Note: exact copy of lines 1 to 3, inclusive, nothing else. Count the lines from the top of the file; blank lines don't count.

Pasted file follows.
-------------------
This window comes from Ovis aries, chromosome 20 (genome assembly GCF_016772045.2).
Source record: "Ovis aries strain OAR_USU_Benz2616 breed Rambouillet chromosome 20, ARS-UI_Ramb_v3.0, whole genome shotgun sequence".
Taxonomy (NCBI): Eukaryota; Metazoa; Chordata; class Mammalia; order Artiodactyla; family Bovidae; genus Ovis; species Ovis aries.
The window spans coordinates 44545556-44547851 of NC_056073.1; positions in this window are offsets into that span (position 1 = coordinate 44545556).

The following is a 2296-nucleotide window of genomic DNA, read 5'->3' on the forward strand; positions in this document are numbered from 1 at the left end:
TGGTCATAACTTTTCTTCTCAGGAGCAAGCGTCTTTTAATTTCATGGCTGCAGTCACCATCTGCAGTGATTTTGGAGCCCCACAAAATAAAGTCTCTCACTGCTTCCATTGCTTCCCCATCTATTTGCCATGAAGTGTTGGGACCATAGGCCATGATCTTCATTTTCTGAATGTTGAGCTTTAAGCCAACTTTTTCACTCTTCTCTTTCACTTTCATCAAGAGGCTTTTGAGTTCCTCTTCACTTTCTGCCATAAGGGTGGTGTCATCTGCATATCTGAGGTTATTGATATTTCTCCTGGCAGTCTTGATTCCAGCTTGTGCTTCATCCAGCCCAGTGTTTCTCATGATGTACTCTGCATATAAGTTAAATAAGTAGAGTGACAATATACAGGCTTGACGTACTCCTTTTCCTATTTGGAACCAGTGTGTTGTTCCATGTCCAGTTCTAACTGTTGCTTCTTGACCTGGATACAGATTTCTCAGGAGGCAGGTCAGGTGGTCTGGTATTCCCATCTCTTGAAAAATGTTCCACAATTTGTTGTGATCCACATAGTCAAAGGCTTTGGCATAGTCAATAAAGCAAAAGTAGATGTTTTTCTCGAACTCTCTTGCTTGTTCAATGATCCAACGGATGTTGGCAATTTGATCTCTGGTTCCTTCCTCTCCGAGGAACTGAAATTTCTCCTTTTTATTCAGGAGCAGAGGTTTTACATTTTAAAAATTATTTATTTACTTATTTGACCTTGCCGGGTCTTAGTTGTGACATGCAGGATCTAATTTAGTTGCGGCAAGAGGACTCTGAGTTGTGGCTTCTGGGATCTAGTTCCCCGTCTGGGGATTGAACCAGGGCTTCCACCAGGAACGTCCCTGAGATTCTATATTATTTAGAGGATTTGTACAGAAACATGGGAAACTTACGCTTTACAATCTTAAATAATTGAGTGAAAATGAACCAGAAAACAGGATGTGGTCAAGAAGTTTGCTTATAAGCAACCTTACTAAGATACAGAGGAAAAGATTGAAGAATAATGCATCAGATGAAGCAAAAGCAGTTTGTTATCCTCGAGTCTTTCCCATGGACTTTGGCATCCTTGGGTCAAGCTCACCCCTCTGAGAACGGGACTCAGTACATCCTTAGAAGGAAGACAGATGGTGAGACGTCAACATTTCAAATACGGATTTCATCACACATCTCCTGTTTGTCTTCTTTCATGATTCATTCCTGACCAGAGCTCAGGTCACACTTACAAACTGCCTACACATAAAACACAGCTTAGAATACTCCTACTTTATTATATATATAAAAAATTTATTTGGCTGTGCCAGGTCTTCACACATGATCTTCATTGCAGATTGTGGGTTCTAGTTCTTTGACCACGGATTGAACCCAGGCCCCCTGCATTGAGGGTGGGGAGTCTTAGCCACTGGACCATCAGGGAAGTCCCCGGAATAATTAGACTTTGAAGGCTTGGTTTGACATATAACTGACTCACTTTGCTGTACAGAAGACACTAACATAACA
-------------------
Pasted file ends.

This window comes from Ovis aries, chromosome 20 (genome assembly GCF_016772045.2).
Source record: "Ovis aries strain OAR_USU_Benz2616 breed Rambouillet chromosome 20, ARS-UI_Ramb_v3.0, whole genome shotgun sequence".
Taxonomy (NCBI): Eukaryota; Metazoa; Chordata; class Mammalia; order Artiodactyla; family Bovidae; genus Ovis; species Ovis aries.